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What is a Citizen?
The Importance of Civics
Dear Classical Wisdom Kids,
Today in the United States is the ‘off year’ election. It is when Americans head to the polls to vote on all sorts of important - though not always headline grabbing - positions in the US government. It’s stuff like the House of Representatives, Attorney General, State Treasurers and various referendums.
And while the topic of civics and citizenships regularly crops up in anticipation of the big act, the presidential elections, the individual actually has a much greater influence on these smaller, more local votes.
So today, I thought it would be good to start a discussion with kids (and adults) of all ages on what is a citizen... and what does that entail?
But first, let us begin with our historic roots... as well as with the word itself.
Join our Classical Wisdom Kids Club! We’ll discuss the importance of Civics, History, Philosophy and more in our upcoming events…
What is a citizen?
The idea of citizenship came from the city-states of ancient Greece where the jobs of the citizens were very much part of everyday life.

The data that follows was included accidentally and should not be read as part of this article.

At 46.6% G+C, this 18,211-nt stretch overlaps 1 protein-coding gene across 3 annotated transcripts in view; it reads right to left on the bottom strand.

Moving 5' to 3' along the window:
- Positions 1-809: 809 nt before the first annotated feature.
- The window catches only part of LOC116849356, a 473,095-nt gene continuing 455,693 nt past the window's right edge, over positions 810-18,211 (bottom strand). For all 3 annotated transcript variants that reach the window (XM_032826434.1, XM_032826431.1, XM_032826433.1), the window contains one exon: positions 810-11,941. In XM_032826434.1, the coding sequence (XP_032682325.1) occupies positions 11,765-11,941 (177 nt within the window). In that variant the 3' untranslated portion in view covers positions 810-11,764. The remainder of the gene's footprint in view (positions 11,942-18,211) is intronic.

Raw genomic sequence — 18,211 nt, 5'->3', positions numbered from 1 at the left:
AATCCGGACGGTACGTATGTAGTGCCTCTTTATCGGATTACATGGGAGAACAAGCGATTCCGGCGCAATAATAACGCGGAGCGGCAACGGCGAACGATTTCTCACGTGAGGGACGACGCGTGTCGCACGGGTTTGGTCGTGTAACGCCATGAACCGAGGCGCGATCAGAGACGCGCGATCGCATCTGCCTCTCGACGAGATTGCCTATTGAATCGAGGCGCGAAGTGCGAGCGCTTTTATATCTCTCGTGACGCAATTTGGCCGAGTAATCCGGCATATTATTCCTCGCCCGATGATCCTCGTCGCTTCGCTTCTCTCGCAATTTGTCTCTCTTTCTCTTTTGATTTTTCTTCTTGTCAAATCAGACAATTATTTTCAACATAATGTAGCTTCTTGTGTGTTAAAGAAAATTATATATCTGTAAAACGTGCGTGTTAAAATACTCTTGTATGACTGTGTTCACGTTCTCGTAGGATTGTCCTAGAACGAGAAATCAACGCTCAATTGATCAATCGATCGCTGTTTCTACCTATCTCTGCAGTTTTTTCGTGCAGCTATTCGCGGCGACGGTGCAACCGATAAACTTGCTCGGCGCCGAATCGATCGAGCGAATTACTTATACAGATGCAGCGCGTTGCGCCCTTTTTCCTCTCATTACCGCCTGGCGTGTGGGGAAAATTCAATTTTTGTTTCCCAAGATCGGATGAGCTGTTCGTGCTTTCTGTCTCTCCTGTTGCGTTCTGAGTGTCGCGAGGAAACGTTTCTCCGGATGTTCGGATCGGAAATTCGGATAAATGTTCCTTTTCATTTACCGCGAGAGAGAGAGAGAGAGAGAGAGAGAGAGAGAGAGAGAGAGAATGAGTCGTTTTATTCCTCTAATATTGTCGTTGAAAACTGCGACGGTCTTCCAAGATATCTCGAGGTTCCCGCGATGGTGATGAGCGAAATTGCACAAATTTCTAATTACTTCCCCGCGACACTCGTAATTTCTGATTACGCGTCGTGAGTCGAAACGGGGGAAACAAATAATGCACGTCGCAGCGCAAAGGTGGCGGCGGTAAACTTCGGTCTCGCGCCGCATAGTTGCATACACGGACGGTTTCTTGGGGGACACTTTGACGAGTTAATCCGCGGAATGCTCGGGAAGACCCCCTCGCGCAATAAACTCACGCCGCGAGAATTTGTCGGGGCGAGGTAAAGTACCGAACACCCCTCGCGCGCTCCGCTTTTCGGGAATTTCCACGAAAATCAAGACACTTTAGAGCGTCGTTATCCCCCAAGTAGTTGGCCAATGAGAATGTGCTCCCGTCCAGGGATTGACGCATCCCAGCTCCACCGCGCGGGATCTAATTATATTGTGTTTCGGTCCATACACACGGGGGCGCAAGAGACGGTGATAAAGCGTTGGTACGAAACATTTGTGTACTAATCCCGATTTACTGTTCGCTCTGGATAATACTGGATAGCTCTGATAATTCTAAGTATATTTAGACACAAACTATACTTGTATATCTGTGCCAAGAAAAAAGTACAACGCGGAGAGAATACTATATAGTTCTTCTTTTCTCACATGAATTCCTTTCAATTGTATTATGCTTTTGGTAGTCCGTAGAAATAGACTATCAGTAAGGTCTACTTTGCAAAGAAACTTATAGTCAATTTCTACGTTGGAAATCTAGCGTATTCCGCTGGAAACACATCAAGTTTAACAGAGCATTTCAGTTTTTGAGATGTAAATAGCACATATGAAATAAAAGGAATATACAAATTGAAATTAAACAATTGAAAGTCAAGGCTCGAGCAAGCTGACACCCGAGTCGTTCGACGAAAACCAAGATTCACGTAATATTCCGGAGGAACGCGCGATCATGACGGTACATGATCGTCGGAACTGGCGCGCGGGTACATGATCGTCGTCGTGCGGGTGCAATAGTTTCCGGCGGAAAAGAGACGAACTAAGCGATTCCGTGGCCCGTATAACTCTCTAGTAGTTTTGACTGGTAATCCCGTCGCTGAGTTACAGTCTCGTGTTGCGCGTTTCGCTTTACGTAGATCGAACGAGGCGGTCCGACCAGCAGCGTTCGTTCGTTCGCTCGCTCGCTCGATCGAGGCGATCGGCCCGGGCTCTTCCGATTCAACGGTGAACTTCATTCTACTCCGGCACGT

It was thought that to be really a human, one had to be an active citizen in the community.
As Aristotle once said: “To take no part in the running of the community’s affairs is to be either a beast or a god!”
But being a citizen was not just being part and parcel of society, it was also an opportunity to prove one’s value. It was a chance to be virtuous, to gain honor and respect.
This idea of citizenship started in the Archaic period of Greek history and continued all the way into Roman times.
The Latin word was civitas, meaning “citizenhood,” and it was expanded from small communities to the entirety of the empire. The Romans realized that giving citizenship to people from all over the empire helped prove Roman rule over conquered areas.
But perhaps ancient Greece and Rome are more the exception than the rule… because for the majority of human history, the stories are of peasants, subjects, and tribes. Indeed, the idea of the “citizen” is historically rare… but it was among America’s most valued ideals for over two centuries.
In America, just as in Greece and Rome, the idea of being a citizen was more than just “rights,” it was a virtuous act and way to bring people together into a multicultural melting pot.
But is this still the case? What do you think it means to be a citizen? What roles should citizens play? Do you think it is a way to prove oneself? Or are there other better ways?
Let me know your thoughts, and what the kids (and adults) felt on the topic.
All the best,
Founder and Director
Classical Wisdom and Classical Wisdom Kids